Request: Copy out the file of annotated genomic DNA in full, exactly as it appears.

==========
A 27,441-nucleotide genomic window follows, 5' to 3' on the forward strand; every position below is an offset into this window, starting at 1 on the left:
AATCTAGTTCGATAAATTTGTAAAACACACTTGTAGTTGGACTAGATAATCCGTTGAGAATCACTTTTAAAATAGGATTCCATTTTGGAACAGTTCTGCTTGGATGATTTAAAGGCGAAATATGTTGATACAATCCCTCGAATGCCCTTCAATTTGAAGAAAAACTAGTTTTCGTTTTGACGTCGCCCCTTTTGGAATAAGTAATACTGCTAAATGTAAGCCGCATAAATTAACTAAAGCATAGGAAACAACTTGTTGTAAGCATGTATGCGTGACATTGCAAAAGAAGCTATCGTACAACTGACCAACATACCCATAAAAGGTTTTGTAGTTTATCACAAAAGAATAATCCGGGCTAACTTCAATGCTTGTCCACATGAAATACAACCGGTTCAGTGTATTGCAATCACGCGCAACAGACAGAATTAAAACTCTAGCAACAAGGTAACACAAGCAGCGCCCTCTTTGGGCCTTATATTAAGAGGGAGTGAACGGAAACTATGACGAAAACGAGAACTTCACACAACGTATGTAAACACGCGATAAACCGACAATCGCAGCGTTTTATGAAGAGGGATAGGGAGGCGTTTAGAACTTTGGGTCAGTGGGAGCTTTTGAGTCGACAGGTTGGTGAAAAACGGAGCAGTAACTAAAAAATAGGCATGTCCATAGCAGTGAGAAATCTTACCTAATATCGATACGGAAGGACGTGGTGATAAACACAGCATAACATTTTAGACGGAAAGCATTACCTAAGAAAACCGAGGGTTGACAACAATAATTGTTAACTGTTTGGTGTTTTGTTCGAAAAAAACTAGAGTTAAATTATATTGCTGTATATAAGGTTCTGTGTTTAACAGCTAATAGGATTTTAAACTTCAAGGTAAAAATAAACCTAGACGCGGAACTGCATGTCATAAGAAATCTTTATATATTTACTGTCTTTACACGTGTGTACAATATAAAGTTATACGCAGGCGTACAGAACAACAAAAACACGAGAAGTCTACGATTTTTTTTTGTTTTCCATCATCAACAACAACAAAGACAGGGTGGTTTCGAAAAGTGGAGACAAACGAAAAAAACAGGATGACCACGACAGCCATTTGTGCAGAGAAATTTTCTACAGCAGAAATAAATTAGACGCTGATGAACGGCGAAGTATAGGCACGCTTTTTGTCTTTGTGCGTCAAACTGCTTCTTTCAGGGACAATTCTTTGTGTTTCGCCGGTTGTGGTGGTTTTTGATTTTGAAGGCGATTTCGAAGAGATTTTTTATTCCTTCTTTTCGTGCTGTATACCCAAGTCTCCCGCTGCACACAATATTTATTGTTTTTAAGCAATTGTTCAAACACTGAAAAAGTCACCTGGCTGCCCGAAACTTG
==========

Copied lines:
A 27,441-nucleotide genomic window follows, 5' to 3' on the forward strand; every position below is an offset into this window, starting at 1 on the left:
AATCTAGTTCGATAAATTTGTAAAACACACTTGTAGTTGGACTAGATAATCCGTTGAGAATCACTTTTAAAATAGGATTCCATTTTGGAACAGTTCTGCTTGGATGATTTAAAGGCGAAATATGTTGATACAATCCCTCGAATGCCCTTCAATTTGAAGAAAAACTAGTTTTCGTTTTGACGTCGCCCCTTTTGGAATAAGTAATACTGCTAAATGTAAGCCGCATAAATTAACTAAAGCATAGGAAACAACTTGTTGTAAGCATGTATGCGTGACATTGCAAAAGAAGCTATCGTACAACTGACCAACATACCCATAAAAGGTTTTGTAGTTTATCACAAAAGAATAATCCGGGCTAACTTCAATGCTTGTCCACATGAAATACAACCGGTTCAGTGTATTGCAATCACGCGCAACAGACAGAATTAAAACTCTAGCAACAAGGTAACACAAGCAGCGCCCTCTTTGGGCCTTATATTAAGAGGGAGTGAACGGAAACTATGACGAAAACGAGAACTTCACACAACGTATGTAAACACGCGATAAACCGACAATCGCAGCGTTTTATGAAGAGGGATAGGGAGGCGTTTAGAACTTTGGGTCAGTGGGAGCTTTTGAGTCGACAGGTTGGTGAAAAACGGAGCAGTAACTAAAAAATAGGCATGTCCATAGCAGTGAGAAATCTTACCTAATATCGATACGGAAGGACGTGGTGATAAACACAGCATAACATTTTAGACGGAAAGCATTACCTAAGAAAACCGAGGGTTGACAACAATAATTGTTAACTGTTTGGTGTTTTGTTCGAAAAAAACTAGAGTTAAATTATATTGCTGTATATAAGGTTCTGTGTTTAACAGCTAATAGGATTTTAAACTTCAAGGTAAAAATAAACCTAGACGCGGAACTGCATGTCATAAGAAATCTTTATATATTTACTGTCTTTACACGTGTGTACAATATAAAGTTATACGCAGGCGTACAGAACAACAAAAACACGAGAAGTCTACGATTTTTTTTTGTTTTCCATCATCAACAACAACAAAGACAGGGTGGTTTCGAAAAGTGGAGACAAACGAAAAAAACAGGATGACCACGACAGCCATTTGTGCAGAGAAATTTTCTACAGCAGAAATAAATTAGACGCTGATGAACGGCGAAGTATAGGCACGCTTTTTGTCTTTGTGCGTCAAACTGCTTCTTTCAGGGACAATTCTTTGTGTTTCGCCGGTTGTGGTGGTTTTTGATTTTGAAGGCGATTTCGAAGAGATTTTTTATTCCTTCTTTTCGTGCTGTATACCCAAGTCTCCCGCTGCACACAATATTTATTGTTTTTAAGCAATTGTTCAAACACTGAAAAAGTCACCTGGCTGCCCGAAACTTG